Breast Cancer Coverage from Every Angle

Body Mass Index and Breast Cancer Outcomes by Racial Ancestry

By: Lauren Harrison, MS
Posted: Friday, July 9, 2021

Among women with high-risk, HER2-negative breast cancer, higher body mass index (BMI) was associated with worse outcomes in patients of African ancestry, but not in those of European ancestry, based on a retrospective analysis from the E5103 trial. Tarah Jean Ballinger, MD, of the Indiana University School of Medicine, presented these findings on behalf of her colleagues during the 2021 American Society of Clinical Oncology (ASCO) Annual Meeting (Abstract 1010).

“Determination of the optimal populations for weight loss interventions will advance precision medicine efforts to impact racial disparities and outcomes in early-stage breast cancer,” concluded the authors.

Researchers utilized data from the adjuvant E5103 study, which enrolled patients with high-risk HER2-negative breast cancer. Patients received doxorubicin/cyclophosphamide for four cycles, followed by weekly paclitaxel for 12 weeks with or without bevacizumab. The team determined the genetic ancestry for 2,854 patients with available germline DNA and then correlated these data with patients’ BMI and outcomes.

Within the data set, 13.4% of patients were genetically classified as African American and 86.6% were categorized as European American. A BMI higher than 40 kg/m2 (class II obesity) was associated with worse disease-free and overall survival in African American patients (disease-free survival hazard ratio = 1.98, overall survival hazard ratio = 2.07). However, this was not the case among European American patients, as this population saw almost no difference in disease-free survival (hazard ratio = 0.97) or overall survival (hazard ratio = 1.28) with a BMI higher than 40 kg/m2. BMI was associated with worse outcomes only in African American patients with estrogen receptor–positive breast cancer, but not in those with triple-negative breast cancer. The proportion of African ancestry was associated with higher BMI and worse outcomes within the total population; however, within the African American population, there was no effect of the proportion of African ancestry on BMI and disease-free survival (hazard ratio = 0.36) or overall survival (hazard ratio = 0.38).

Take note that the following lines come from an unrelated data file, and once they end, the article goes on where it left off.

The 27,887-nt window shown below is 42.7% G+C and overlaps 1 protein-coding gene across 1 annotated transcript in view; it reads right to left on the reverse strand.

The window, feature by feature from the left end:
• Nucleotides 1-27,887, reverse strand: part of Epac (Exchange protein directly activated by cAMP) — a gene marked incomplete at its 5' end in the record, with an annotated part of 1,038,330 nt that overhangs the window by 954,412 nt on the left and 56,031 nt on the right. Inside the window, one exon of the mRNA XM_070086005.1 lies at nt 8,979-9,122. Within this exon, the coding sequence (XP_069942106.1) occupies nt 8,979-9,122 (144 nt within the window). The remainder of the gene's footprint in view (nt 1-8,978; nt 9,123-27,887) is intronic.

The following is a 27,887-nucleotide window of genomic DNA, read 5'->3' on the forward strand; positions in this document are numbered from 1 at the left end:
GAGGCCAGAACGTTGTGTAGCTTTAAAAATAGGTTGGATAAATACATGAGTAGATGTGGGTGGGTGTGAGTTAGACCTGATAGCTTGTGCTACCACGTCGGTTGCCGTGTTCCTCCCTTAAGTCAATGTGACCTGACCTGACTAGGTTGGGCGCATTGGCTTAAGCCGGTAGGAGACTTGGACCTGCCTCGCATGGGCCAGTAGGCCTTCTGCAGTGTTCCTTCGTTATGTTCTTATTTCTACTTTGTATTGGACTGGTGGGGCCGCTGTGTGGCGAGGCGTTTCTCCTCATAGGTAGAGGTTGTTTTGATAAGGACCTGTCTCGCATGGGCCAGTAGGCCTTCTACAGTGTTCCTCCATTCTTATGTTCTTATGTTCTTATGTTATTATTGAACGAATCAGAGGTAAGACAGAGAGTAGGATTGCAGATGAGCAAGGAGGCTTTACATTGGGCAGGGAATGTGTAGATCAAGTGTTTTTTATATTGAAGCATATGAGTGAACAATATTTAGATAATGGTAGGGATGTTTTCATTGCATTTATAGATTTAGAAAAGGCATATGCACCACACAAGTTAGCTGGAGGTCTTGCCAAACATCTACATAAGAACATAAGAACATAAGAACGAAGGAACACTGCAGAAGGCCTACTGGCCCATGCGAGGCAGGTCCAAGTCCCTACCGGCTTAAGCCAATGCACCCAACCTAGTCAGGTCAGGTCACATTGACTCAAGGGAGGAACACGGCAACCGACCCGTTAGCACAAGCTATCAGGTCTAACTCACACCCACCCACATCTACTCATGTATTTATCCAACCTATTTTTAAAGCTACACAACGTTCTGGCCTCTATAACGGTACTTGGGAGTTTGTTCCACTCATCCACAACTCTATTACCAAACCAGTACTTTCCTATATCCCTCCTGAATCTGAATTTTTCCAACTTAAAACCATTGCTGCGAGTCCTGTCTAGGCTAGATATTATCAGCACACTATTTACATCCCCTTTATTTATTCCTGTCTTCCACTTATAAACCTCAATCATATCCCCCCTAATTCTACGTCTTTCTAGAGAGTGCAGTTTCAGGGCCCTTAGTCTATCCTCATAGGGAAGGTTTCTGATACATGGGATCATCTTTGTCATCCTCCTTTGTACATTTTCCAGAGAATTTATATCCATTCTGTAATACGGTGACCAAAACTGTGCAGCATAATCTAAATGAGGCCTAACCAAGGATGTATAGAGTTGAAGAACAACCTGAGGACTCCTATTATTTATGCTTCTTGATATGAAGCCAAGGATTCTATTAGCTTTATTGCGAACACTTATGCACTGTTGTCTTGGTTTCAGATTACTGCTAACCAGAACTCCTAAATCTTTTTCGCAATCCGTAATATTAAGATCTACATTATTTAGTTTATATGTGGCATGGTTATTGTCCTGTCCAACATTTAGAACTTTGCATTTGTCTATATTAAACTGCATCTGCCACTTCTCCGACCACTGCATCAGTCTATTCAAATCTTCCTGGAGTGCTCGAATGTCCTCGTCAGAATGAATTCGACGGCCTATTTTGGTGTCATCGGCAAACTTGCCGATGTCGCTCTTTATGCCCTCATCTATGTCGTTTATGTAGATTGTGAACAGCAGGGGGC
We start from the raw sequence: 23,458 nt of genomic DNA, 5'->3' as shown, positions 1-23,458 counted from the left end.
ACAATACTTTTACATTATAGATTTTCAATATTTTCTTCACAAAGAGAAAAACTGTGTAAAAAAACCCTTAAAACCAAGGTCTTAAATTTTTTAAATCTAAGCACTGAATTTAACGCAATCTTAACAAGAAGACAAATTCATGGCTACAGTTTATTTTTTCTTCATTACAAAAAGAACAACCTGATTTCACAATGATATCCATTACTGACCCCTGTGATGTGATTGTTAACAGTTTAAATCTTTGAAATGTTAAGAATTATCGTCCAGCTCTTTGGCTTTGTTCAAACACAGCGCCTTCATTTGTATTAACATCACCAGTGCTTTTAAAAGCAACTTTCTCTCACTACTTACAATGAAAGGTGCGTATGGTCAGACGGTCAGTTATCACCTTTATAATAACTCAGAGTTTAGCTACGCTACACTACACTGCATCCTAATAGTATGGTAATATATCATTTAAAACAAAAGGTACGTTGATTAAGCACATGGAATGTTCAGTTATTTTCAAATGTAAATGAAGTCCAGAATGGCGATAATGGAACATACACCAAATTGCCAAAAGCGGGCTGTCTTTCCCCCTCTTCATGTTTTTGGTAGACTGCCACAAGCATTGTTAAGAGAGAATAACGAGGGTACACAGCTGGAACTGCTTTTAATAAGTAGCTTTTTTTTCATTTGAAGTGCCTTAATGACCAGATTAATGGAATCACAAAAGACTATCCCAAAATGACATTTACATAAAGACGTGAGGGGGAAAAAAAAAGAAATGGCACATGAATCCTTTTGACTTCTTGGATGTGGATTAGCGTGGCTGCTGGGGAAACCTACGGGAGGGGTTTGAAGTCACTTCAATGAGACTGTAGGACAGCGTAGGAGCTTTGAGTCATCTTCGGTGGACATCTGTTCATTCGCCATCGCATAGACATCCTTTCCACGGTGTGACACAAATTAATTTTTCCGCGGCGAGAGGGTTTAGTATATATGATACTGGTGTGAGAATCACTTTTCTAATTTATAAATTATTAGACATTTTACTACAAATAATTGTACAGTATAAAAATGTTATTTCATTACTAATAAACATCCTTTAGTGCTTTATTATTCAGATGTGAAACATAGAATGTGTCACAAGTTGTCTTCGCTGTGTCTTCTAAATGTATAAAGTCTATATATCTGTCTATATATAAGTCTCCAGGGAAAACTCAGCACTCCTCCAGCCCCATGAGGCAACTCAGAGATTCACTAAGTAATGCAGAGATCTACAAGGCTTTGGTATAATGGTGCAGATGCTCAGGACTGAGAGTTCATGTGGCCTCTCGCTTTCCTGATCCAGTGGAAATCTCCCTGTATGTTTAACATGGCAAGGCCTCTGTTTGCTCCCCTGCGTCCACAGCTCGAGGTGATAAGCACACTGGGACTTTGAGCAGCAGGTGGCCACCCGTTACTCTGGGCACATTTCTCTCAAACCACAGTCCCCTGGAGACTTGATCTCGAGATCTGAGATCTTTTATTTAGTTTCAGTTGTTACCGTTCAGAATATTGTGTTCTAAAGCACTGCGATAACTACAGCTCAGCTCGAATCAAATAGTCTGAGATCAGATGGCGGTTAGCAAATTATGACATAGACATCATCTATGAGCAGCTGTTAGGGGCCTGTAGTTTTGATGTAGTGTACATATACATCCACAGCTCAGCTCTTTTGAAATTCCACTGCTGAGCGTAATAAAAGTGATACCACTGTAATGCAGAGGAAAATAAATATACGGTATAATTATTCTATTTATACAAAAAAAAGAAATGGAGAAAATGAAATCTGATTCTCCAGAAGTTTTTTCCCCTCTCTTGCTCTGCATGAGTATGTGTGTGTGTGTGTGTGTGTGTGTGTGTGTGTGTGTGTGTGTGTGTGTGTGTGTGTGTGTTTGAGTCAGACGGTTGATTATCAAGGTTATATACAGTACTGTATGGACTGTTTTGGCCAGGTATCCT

Disclosure: For a full list of authors’ disclosures, visit

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